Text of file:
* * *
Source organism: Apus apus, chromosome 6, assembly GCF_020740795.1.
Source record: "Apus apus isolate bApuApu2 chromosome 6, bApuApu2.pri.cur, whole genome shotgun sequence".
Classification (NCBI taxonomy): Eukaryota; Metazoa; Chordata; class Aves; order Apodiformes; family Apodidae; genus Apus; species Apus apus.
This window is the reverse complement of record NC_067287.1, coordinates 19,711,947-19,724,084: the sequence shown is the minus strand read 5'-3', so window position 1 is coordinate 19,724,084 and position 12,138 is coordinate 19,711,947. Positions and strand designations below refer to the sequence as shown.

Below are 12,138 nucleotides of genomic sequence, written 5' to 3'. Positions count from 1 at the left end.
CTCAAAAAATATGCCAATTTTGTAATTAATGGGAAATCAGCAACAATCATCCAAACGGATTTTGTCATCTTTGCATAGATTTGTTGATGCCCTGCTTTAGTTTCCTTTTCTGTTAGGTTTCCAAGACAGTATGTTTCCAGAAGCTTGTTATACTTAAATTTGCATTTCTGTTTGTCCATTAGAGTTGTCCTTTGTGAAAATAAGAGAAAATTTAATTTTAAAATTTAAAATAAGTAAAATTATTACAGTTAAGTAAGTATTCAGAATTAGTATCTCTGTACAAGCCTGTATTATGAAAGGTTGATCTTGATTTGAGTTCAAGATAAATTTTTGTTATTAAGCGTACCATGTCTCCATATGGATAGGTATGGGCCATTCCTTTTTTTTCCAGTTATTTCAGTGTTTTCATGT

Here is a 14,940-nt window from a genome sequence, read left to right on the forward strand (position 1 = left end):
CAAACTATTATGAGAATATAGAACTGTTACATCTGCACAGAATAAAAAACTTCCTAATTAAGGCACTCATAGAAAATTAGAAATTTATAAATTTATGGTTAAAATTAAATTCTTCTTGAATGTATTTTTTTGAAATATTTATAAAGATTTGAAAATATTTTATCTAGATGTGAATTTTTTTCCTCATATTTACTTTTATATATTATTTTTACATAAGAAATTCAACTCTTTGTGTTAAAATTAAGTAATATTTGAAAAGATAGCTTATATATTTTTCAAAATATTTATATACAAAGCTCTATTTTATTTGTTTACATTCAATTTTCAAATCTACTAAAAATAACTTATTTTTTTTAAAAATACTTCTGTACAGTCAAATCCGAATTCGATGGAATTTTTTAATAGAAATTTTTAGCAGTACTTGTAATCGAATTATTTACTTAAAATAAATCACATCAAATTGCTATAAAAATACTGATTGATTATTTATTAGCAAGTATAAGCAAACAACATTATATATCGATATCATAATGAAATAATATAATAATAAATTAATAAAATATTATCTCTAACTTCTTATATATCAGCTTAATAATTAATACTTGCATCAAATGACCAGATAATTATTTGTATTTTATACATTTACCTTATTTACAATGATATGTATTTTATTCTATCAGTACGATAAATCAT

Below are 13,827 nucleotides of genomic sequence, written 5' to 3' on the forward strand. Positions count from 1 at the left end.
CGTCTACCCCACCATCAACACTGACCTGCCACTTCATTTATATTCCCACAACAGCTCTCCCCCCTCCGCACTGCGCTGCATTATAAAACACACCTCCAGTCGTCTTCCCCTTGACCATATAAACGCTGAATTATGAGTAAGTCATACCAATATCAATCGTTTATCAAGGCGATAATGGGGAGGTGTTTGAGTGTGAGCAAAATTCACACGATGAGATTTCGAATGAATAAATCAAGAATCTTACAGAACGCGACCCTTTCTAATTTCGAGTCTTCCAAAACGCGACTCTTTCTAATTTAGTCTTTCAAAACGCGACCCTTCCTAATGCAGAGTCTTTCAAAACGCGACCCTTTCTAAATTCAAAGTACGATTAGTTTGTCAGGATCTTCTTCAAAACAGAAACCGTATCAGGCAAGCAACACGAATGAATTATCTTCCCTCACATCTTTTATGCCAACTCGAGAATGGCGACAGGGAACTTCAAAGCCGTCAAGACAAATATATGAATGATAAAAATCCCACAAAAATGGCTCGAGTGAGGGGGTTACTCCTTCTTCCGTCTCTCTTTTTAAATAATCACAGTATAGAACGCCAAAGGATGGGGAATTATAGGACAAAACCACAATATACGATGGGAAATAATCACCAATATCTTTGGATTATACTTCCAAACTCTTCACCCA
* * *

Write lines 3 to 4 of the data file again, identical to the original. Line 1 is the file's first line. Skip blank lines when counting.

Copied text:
Classification (NCBI taxonomy): Eukaryota; Metazoa; Chordata; class Aves; order Apodiformes; family Apodidae; genus Apus; species Apus apus.
This window is the reverse complement of record NC_067287.1, coordinates 19,711,947-19,724,084: the sequence shown is the minus strand read 5'-3', so window position 1 is coordinate 19,724,084 and position 12,138 is coordinate 19,711,947. Positions and strand designations below refer to the sequence as shown.